Regional building materials were used throughout. TURN LEFT ON CAMP STREET. After an extensive restoration the Fifth Circuit Court of . which was one of the local institutions Whitney acquired during the Great Depression. subsequently burned and was rebuilt by 1910. Since then. Since converted to a hotel. It is faced in white Cherokee. this monumental three-story Italian Renaissance Revival building was called “the most important public building of the New South” when it opened. including Mississippi and Louisiana pine.S. this Poydras and Camp location has grown into one of Whitney’s largest branches. Post Office and Courthouse It served as a public high school for three years after Hurricane Betsy in 1965. Whitney National Bank southwest corner of Poydras Street and Camp Street The building was erected in 1870. 24. east side of Lafayette Square Completed in 1915. 25. The first story is articulated with deeply incised horizontal striations while the marble on the upper stories is cut in smooth ashlar blocks. Dramatic colonnades with Ionic columns are on the Camp and Magazine street elevations and support a cornice inscribed with the names of past Chief Justices of the Supreme Court. At that time it was owned by the TimesDemocrat. serves as a private dining room for up to eight people. Georgia.S. Tennessee and Georgia marble. Round-arch openings dominate the first story. marble atop a gray granite base. The newspaper sold the building to Metropolitan Bank in the 1920s. located in what is now the lobby. Court of Appeals Building 600 Camp Street. holding over $72 million in deposits when federal regulators conducted their last survey of deposits in June 1999. John Minor Wisdom U. The building began life as the U.TURN RIGHT ON POYDRAS STREET. the New Orleans newspaper that would later become the TimesPicayune. one of the bank’s two vaults. and Louisiana gum.
The new church. the nave 85 feet. Eli Lilly and Company 338 Lafayette Street. but the parish was established in 1833. The building was listed in the National Register of Historic Places in 1974 and has since been featured in several films and television shows. the vestibule 40 feet. the building was renamed to honor John Minor Wisdom. Patrick’s Church. TURN LEFT ON COLLEGE STREET TO COURT PLAZA. The first structure was a small wooden building at the site the church occupies today. . Aside from the magnificent Gallier Hall. In 1994. St. the nation’s highest civilian honor. southeast corner of Camp Street This factory building features Art Deco flourishes. RETURN DOWN CAMP STREET TO THE TOUR STARTING POINT IN LAFAYETTE SQUARE. The tower is 185 feet high. In 1993. a stunning example of the arts and crafts of another era. The church dates to 1840. Old St. President William Jefferson Clinton awarded him the Presidential Medal of Freedom. Patrick’s is the onlyearly landmark of distinction in the Lafayette Square area that still remains much as it did originally. designed by noted architects Charles and James Dakin was of Gothic style in elegant details. Wisdom strongly promoted civil rights and issued landmark decisions that supported school desegregation and voter rights. 26. with a ceiling imitating Exeter Cathedral.Appeals returned to the building as its only tenant. Patrick’s Church 724 Camp Street Among the most revered of New Orleans historic landmarks is Old St. a respected judge who served on the Fifth Circuit Court of Appeals from 1957 until his death in 1999. the first outside the boundaries of the original city. 27.
windows are never in adjacent pairs * paneled door. side-gabled roof * small casement windows with many small panes (restored often) * massive chimney * vertical board (batten) door * little o rno eave overhang. less commonly three-ranked or sevenranked . narrow door and window openings * doors and wndows typically divided vertically into pairs * walls of stucco (over half-timbered frame) Spanish Colonial (1660-1850) * low-piched or flat roof * normally one story * few small windows * multiple external doors * walls very thick in stucco over adobe brick or rubble stone * long. narrow porches opening to courtyards Georgian (1700-1780) * windows with double-hung sashes. typically nine or twelve small panes per sash. most divided into upper and lower halves * little or no eave overhang French Colonial (1700-1830) * steeply pitched roof.Identifying American Architecture Recognizing Early American Architecture: Postmedieval English Colonial (1600-1700) * steeply pitched. either hipped or side-gabled * one story * tall. normally with decorative crown ( most oftne pedimented but at times broken-pedimented) and supportedby decorative pilasters * row of small rectangular panes beneath door crown * cornice usually emphasized with tooth-like dentils or other decorative molding * windows typically five-ranked and symmetrically balanced with cneter door. no cornice detailing * one room deep Dutch Colonial (1625-1840) * side-gamberled roof * usually one story * batten door.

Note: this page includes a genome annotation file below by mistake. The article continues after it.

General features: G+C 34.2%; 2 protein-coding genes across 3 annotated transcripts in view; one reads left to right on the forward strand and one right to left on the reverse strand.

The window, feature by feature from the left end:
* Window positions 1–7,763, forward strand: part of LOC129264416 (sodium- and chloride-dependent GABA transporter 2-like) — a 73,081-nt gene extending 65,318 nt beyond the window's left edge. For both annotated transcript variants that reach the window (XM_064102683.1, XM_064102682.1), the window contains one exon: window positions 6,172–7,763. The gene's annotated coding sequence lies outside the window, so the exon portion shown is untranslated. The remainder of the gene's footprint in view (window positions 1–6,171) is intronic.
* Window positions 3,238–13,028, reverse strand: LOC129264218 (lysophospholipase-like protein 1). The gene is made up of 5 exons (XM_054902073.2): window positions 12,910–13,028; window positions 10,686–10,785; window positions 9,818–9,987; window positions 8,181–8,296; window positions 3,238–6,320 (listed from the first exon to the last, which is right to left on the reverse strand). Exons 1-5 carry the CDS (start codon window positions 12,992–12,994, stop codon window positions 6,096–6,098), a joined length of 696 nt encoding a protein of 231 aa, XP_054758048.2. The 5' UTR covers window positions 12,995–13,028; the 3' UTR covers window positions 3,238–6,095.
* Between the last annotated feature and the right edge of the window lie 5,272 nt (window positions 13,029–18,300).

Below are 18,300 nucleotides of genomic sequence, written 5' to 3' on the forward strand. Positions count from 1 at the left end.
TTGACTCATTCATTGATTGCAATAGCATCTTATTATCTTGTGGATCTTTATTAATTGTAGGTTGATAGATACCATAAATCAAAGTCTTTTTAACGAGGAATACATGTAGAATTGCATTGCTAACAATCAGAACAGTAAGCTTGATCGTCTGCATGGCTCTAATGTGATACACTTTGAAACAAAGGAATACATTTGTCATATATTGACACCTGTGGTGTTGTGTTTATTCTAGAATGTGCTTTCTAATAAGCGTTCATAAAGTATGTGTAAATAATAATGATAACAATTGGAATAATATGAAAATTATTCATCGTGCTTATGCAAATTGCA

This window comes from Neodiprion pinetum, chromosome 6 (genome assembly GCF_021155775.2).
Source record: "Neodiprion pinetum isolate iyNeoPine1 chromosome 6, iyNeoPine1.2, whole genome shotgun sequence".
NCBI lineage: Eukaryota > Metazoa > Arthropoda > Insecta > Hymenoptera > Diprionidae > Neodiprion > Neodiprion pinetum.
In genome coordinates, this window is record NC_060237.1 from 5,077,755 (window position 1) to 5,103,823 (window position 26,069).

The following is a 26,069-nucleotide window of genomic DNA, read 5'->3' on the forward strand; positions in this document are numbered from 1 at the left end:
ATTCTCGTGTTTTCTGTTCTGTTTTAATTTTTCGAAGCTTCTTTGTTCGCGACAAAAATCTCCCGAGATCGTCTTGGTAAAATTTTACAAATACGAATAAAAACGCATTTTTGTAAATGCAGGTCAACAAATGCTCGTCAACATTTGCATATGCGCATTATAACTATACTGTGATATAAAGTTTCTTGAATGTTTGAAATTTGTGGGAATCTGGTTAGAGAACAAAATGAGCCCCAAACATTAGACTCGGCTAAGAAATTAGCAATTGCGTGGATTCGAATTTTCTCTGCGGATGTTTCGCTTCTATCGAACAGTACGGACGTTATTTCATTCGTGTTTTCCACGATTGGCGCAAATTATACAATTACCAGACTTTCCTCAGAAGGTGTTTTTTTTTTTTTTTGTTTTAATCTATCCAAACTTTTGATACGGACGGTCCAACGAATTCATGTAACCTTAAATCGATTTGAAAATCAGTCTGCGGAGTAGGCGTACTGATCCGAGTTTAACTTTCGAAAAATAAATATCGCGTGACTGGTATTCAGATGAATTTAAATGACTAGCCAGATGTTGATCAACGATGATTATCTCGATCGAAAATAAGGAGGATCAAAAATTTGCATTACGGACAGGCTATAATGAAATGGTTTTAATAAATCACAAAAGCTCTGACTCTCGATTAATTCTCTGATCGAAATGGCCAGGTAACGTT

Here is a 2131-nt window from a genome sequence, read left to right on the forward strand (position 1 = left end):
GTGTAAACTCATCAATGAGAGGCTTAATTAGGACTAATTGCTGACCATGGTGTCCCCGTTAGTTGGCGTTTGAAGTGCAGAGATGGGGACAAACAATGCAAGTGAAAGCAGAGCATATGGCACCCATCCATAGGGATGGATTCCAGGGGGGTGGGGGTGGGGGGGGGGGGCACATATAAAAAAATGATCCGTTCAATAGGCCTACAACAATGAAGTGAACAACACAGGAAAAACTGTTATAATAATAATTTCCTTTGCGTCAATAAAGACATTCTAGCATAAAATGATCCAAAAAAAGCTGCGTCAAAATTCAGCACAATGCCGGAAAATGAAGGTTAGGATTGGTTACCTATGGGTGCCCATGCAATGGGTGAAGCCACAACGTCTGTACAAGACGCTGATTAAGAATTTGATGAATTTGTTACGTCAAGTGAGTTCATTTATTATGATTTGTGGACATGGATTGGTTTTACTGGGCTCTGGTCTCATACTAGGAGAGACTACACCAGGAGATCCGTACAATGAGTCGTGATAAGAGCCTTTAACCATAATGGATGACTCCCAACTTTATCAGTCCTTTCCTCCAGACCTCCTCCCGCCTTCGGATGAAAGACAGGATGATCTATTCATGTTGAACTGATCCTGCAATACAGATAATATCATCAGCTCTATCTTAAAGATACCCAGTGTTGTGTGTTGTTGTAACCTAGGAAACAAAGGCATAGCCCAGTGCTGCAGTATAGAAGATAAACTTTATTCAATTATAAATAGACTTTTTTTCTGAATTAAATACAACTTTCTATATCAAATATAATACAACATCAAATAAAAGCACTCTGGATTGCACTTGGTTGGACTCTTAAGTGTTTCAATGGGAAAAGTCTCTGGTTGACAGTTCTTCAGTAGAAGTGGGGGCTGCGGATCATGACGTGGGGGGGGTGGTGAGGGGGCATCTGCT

slender windows Second Empire Style (1855-1885) * mansard roof. typically accompanied by sidelights. windows are never in adjacent pairs * semi-circular or eliptical fanlight over paneled door.Adamesque (Federal) (1780-1820) * windows with double-hung sashes. prominent columns . with dormer windows on steep lower slope * molded cornices bound lower roof slope above and below * eaves normally with decorative brackets below . elaborated crown and surround. less commonly three-ranked or sevenranked * while similar to Georgian. typically six small panes per sash. divided band of trim Recognizing Victorian Architecture: General Victorian Features (1840-1910) * roof ornaments * bay (protruding) windows * three-part Palladian (rounded in middle) windows * gingerbread porch trim Gothic Revival Style (1835-1875) * high-pitched center gables * pointed arch windows and doors * pendants and finials extending from roof Italianate Style (1840-1885) * brackets under roof cornices * cupolas on the roof * narrow. and/or extended as small entry porch * cornice usually emphasized with tooth-like dentils or other decorative molding * windows typically five-ranked and symmetrically balanced with cneter door.Doric: plain capitals . usually incorporated into elaborate door surround * cornice lines emphasized with wide. features are often “lighter” Greek Revival (1825-1860) * gabled or hipped roof of low pitch * entry porch or full-width porch supported by square or round.Corinthian: capitals shaped like inverted bells decorated with leaves * narrow line of transom and sidelights around door. square porch posts with chamfered corners * tall.Ionic: capitals with scroll-like spirals . concave or convex.